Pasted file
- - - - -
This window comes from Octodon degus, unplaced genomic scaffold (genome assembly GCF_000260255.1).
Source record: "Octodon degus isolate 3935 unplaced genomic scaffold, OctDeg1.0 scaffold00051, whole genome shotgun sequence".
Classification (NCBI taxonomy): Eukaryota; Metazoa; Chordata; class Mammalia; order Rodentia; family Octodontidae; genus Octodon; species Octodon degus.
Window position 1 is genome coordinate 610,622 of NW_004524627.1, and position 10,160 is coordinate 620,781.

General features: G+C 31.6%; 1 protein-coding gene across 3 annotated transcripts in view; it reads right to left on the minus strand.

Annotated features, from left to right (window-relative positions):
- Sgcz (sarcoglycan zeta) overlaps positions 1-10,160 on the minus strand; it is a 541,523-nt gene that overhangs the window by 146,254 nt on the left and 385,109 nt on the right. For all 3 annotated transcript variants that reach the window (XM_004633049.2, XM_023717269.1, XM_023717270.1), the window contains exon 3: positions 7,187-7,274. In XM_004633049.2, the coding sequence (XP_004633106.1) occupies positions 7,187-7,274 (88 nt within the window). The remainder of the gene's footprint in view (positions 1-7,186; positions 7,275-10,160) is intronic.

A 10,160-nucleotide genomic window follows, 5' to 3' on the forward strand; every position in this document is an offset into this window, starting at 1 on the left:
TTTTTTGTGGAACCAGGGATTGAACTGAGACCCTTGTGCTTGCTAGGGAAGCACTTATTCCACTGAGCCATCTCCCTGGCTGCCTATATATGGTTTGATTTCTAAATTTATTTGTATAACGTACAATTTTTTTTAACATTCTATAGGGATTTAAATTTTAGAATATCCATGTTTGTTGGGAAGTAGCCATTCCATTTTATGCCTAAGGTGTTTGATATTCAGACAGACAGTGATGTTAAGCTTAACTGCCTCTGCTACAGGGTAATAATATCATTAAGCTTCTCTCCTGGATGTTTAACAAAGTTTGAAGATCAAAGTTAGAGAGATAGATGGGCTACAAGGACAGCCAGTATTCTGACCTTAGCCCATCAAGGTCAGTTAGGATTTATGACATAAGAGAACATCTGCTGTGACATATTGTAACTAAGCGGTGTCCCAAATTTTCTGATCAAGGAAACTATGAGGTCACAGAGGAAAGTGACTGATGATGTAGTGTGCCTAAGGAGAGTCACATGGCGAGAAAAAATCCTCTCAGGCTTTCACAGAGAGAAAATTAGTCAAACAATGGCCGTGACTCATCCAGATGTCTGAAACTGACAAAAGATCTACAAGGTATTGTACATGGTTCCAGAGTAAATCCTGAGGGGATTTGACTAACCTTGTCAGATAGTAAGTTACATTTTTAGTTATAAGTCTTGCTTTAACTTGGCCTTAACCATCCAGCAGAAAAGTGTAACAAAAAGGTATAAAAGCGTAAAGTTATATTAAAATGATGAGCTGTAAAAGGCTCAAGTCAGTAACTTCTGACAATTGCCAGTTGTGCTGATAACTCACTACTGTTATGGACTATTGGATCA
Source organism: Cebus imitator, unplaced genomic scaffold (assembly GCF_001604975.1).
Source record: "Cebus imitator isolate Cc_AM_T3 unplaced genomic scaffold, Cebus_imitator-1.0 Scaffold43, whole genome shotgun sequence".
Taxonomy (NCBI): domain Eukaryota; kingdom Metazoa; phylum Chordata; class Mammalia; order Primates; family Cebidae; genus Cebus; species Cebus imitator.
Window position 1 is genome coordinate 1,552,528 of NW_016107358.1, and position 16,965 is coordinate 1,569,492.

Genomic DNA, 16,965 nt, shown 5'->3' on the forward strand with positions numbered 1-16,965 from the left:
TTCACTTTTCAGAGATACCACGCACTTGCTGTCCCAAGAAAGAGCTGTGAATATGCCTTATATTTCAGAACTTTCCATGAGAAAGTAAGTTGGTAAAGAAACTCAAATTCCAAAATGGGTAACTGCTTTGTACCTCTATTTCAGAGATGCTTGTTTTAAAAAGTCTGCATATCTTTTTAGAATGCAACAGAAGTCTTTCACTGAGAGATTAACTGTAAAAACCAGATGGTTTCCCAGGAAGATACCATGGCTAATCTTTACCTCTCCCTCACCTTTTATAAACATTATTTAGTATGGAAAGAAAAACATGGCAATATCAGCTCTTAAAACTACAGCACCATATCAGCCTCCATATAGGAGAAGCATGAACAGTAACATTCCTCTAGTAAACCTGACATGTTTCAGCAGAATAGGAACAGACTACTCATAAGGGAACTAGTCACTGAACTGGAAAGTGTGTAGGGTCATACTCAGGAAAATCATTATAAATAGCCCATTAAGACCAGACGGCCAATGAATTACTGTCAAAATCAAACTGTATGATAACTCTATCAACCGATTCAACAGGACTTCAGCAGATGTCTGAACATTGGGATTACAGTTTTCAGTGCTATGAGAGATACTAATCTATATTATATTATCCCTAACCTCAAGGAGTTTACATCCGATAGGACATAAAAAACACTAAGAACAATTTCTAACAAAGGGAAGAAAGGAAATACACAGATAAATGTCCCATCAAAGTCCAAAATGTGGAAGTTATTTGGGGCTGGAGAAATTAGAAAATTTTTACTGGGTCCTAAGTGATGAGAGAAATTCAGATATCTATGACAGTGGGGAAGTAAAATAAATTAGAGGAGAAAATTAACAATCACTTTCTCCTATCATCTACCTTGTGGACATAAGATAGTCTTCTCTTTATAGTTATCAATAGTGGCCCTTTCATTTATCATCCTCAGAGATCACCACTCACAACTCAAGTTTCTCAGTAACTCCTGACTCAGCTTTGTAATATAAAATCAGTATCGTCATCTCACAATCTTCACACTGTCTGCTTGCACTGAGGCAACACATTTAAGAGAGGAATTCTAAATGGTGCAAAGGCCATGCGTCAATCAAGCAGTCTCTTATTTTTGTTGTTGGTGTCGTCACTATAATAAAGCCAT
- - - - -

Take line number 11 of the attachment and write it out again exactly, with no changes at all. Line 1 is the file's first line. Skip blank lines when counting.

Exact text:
Source record: "Cebus imitator isolate Cc_AM_T3 unplaced genomic scaffold, Cebus_imitator-1.0 Scaffold43, whole genome shotgun sequence".